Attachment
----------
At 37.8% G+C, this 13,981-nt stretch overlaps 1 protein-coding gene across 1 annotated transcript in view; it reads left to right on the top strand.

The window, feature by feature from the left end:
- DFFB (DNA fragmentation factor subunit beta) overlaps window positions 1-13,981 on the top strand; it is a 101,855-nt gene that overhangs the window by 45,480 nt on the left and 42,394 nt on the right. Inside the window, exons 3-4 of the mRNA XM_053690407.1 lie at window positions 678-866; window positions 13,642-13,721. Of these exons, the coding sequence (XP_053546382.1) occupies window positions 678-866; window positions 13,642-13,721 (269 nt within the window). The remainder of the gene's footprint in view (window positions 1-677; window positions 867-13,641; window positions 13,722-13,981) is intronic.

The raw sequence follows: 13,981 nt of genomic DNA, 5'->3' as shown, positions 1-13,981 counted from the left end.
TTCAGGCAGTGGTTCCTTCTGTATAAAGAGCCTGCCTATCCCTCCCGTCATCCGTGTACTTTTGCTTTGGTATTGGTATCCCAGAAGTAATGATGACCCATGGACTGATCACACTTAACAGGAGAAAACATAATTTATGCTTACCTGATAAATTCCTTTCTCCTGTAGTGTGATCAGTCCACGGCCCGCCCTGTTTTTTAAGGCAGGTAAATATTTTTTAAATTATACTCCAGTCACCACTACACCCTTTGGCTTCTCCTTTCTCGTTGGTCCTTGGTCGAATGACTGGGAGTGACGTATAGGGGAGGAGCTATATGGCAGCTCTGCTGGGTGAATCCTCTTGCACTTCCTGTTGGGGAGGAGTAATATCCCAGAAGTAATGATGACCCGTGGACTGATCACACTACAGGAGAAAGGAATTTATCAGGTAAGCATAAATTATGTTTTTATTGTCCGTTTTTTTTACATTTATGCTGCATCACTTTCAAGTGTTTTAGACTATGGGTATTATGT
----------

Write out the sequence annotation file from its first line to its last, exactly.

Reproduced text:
At 37.8% G+C, this 13,981-nt stretch overlaps 1 protein-coding gene across 1 annotated transcript in view; it reads left to right on the top strand.

The window, feature by feature from the left end:
- DFFB (DNA fragmentation factor subunit beta) overlaps window positions 1-13,981 on the top strand; it is a 101,855-nt gene that overhangs the window by 45,480 nt on the left and 42,394 nt on the right. Inside the window, exons 3-4 of the mRNA XM_053690407.1 lie at window positions 678-866; window positions 13,642-13,721. Of these exons, the coding sequence (XP_053546382.1) occupies window positions 678-866; window positions 13,642-13,721 (269 nt within the window). The remainder of the gene's footprint in view (window positions 1-677; window positions 867-13,641; window positions 13,722-13,981) is intronic.

The raw sequence follows: 13,981 nt of genomic DNA, 5'->3' as shown, positions 1-13,981 counted from the left end.
TTCAGGCAGTGGTTCCTTCTGTATAAAGAGCCTGCCTATCCCTCCCGTCATCCGTGTACTTTTGCTTTGGTATTGGTATCCCAGAAGTAATGATGACCCATGGACTGATCACACTTAACAGGAGAAAACATAATTTATGCTTACCTGATAAATTCCTTTCTCCTGTAGTGTGATCAGTCCACGGCCCGCCCTGTTTTTTAAGGCAGGTAAATATTTTTTAAATTATACTCCAGTCACCACTACACCCTTTGGCTTCTCCTTTCTCGTTGGTCCTTGGTCGAATGACTGGGAGTGACGTATAGGGGAGGAGCTATATGGCAGCTCTGCTGGGTGAATCCTCTTGCACTTCCTGTTGGGGAGGAGTAATATCCCAGAAGTAATGATGACCCGTGGACTGATCACACTACAGGAGAAAGGAATTTATCAGGTAAGCATAAATTATGTTTTTATTGTCCGTTTTTTTTACATTTATGCTGCATCACTTTCAAGTGTTTTAGACTATGGGTATTATGT